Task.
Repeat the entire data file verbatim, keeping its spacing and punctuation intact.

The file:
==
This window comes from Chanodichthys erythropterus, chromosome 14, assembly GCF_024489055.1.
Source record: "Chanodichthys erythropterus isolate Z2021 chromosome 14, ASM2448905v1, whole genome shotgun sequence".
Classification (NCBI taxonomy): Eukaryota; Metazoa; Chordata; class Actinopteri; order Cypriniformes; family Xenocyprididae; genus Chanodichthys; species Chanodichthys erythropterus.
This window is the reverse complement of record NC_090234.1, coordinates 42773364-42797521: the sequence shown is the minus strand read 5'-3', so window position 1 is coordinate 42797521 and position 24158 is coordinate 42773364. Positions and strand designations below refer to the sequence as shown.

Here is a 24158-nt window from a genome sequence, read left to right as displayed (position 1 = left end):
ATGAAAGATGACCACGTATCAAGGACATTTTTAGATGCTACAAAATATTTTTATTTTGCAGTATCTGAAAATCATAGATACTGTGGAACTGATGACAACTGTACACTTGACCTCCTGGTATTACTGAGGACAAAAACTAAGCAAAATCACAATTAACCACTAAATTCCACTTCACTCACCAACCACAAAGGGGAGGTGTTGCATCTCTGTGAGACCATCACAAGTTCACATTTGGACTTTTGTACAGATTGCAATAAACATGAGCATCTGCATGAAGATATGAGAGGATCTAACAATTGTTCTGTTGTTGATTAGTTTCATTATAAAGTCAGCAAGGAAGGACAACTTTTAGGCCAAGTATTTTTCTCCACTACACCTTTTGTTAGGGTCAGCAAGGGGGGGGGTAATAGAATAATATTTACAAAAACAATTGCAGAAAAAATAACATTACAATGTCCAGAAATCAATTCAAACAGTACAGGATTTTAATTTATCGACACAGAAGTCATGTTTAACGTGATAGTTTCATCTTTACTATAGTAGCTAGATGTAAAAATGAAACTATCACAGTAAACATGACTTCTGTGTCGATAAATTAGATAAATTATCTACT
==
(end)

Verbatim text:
This window comes from Chanodichthys erythropterus, chromosome 14, assembly GCF_024489055.1.
Source record: "Chanodichthys erythropterus isolate Z2021 chromosome 14, ASM2448905v1, whole genome shotgun sequence".
Classification (NCBI taxonomy): Eukaryota; Metazoa; Chordata; class Actinopteri; order Cypriniformes; family Xenocyprididae; genus Chanodichthys; species Chanodichthys erythropterus.
This window is the reverse complement of record NC_090234.1, coordinates 42773364-42797521: the sequence shown is the minus strand read 5'-3', so window position 1 is coordinate 42797521 and position 24158 is coordinate 42773364. Positions and strand designations below refer to the sequence as shown.

Here is a 24158-nt window from a genome sequence, read left to right as displayed (position 1 = left end):
ATGAAAGATGACCACGTATCAAGGACATTTTTAGATGCTACAAAATATTTTTATTTTGCAGTATCTGAAAATCATAGATACTGTGGAACTGATGACAACTGTACACTTGACCTCCTGGTATTACTGAGGACAAAAACTAAGCAAAATCACAATTAACCACTAAATTCCACTTCACTCACCAACCACAAAGGGGAGGTGTTGCATCTCTGTGAGACCATCACAAGTTCACATTTGGACTTTTGTACAGATTGCAATAAACATGAGCATCTGCATGAAGATATGAGAGGATCTAACAATTGTTCTGTTGTTGATTAGTTTCATTATAAAGTCAGCAAGGAAGGACAACTTTTAGGCCAAGTATTTTTCTCCACTACACCTTTTGTTAGGGTCAGCAAGGGGGGGGGTAATAGAATAATATTTACAAAAACAATTGCAGAAAAAATAACATTACAATGTCCAGAAATCAATTCAAACAGTACAGGATTTTAATTTATCGACACAGAAGTCATGTTTAACGTGATAGTTTCATCTTTACTATAGTAGCTAGATGTAAAAATGAAACTATCACAGTAAACATGACTTCTGTGTCGATAAATTAGATAAATTATCTACT